June 14, 2018
Coming Out at Work: Why I want to be “Andrew” for other people
By: Ian Goshko

In Australia, 63% of ‘out’ LGBTI university grads go back into the closet when they enter the workplace.

I was one of those grads.

When I joined the workforce, I was terrified that if the firm partners found out I was gay, my career would be slower or even halted. I wanted to be known for my contributions and performance, not who I slept with. I hid who I was and referred to my boyfriend (Ryan) as my housemate. I censored myself each and every day. My anxiety rose and I didn’t enjoy coming to work.

When, Andrew, a new partner joined the firm things changed. We worked on a few projects really well together. He became a mentor. He was open about his older gay brother who was happily partnered and although I knew he would be accepting and supportive, I still feared telling him and others. One day, after a successful client meeting, Andrew and I were celebrating over lunch and I told him. I broke into tears right then and there. Andrew was even more supportive than I could have imagined. I valued his professional and personal advice more than anything. He told me if it was ever an issue or if I had any problems, that I should come straight to him. And if anyone else had a problem – they could also answer to him. I told my immediate team more about Ryan and started talking about him openly with others. A few months later, in early December, I brought Ryan to the office holiday party. It was a huge success, Ryan was welcomed and we even got to dance together.

That was 10 years ago and it helps explain why I am so passionate about creating an inclusive work environment where everyone is comfortable to be themselves. I want to be the person Andrew was for me for others.

I’m the co-lead of Pride at Accenture in Australia and New Zealand and recently went to Shanghai to facilitate our third global LGBTI conference. With 40 Accenture employees from our APAC offices in attendance, here are a couple of the ways we are helping others become better LGBTI allies.

Connecting and encouraging less progressive countries

The conference allows our LGBTI employees within the APAC region and further afield to get to know each other and learn what challenges and initiatives each country has. Certain countries within the region that are not as progressive or accepting as Australia.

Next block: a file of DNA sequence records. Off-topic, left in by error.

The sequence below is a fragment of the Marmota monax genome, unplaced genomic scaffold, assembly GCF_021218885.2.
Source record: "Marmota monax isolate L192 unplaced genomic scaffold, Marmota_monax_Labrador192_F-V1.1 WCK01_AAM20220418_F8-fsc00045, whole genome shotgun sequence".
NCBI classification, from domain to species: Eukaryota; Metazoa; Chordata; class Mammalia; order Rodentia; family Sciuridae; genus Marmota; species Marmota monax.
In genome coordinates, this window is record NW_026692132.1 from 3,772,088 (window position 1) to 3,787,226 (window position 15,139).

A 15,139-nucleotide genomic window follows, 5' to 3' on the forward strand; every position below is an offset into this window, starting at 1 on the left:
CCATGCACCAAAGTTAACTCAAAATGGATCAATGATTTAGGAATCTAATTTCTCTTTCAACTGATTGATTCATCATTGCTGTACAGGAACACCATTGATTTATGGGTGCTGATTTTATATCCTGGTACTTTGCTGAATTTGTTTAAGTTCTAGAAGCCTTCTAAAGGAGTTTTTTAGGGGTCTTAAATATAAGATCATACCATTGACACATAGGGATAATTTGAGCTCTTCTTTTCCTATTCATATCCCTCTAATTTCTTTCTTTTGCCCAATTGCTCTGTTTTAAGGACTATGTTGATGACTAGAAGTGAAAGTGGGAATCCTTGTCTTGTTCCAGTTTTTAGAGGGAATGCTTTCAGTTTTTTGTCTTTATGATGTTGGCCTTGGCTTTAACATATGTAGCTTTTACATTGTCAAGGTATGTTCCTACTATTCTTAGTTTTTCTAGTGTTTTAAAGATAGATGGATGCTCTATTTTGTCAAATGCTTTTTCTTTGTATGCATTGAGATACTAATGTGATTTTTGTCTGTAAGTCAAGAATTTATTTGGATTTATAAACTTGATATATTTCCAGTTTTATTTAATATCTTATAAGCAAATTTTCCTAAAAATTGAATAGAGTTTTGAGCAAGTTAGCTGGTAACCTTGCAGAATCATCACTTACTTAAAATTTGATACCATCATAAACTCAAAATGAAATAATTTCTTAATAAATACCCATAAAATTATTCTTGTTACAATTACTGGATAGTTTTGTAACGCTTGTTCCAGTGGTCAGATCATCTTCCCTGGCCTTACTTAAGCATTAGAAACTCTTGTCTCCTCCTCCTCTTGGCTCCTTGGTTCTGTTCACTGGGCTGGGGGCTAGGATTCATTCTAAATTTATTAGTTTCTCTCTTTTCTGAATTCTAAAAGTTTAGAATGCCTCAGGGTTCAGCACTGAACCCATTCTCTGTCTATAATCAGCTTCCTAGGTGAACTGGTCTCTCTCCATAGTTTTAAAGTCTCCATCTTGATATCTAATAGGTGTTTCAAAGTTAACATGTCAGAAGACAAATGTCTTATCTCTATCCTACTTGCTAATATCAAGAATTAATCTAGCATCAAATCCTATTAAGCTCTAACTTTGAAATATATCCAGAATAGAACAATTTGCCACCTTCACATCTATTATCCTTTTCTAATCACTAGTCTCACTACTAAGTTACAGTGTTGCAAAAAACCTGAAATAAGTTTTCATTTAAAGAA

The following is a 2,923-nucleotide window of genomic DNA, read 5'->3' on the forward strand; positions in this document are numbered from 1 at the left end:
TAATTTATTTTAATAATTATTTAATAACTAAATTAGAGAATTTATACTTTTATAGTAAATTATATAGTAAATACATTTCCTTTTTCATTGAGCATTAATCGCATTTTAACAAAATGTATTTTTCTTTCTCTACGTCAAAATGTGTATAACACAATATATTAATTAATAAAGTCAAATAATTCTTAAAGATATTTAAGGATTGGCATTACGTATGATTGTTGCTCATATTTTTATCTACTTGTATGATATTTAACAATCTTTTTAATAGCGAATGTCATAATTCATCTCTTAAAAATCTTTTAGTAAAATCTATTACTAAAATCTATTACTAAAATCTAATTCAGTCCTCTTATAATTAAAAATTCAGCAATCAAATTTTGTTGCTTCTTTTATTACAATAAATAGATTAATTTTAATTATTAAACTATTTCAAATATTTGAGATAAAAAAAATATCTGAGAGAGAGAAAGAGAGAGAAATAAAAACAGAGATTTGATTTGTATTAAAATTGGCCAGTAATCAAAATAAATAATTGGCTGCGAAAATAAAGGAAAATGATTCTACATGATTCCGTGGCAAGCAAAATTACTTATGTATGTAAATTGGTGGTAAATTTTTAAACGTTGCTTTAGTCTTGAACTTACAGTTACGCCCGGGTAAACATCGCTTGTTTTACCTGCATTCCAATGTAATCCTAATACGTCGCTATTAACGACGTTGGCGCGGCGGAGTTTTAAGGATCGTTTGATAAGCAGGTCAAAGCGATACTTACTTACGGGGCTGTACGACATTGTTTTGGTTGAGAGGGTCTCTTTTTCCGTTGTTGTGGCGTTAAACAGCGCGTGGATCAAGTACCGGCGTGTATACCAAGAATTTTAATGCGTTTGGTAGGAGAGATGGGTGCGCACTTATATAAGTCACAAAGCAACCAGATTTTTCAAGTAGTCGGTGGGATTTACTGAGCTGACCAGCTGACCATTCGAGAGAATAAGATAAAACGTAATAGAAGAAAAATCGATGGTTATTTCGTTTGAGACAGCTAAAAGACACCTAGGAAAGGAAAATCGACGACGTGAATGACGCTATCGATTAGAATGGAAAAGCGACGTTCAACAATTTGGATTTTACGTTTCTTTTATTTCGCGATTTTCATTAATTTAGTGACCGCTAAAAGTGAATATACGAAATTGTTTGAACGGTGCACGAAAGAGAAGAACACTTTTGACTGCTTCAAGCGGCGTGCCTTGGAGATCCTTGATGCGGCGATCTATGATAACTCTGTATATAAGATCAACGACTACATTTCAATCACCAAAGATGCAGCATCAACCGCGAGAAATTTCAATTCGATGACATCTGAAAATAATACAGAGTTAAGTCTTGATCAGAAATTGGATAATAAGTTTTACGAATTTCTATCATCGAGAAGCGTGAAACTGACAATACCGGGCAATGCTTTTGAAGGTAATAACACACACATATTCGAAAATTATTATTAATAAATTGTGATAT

When you consider Malaysia and Indonesia, both are extremely homophobic countries. There are no official LGBTI networks in either of those countries because. You can still be persecuted for being gay. We had individuals from both these countries attend and learned about the challenges they face and how far behind Australia they are.

They were the only ones from each of their respective countries. They shared with us how hard it is because their families and culture don’t accept it. Because they have come out as LGBTI, they’ve been cut off from things professionally and personally.

It was great to be able to share our learnings with them and hear about their challenges. To be able to offer support, share best practices and help them on their path to equality and acceptance.

Encouraging others to be stronger leaders

One of the key objectives of the conference was to help our LGBTI team become stronger leaders within the community. So that means, regardless if you’re LGBTI or not, using inclusive language. Being aware of unconscious bias and actively empowering other people to embrace who they truly are. This boils down to simple things like when you meet someone you don’t ask them how their “girlfriend” or “boyfriend” is, you ask how their partner is.

It’s these kinds of small things that show we have a strong position in inclusion and diversity.

One of the standout moments of my career so far was when I supported an individual to come out to their family after years of being in the closet. This person was more comfortable at work than at home which impacted their mental and physical health.

So when you head back to the office or client site, think about how you can be “Andrew” for others and be an authentic role model for everyone around you. You don’t know how much it could help change someone’s life.

A collage of Ian's photos

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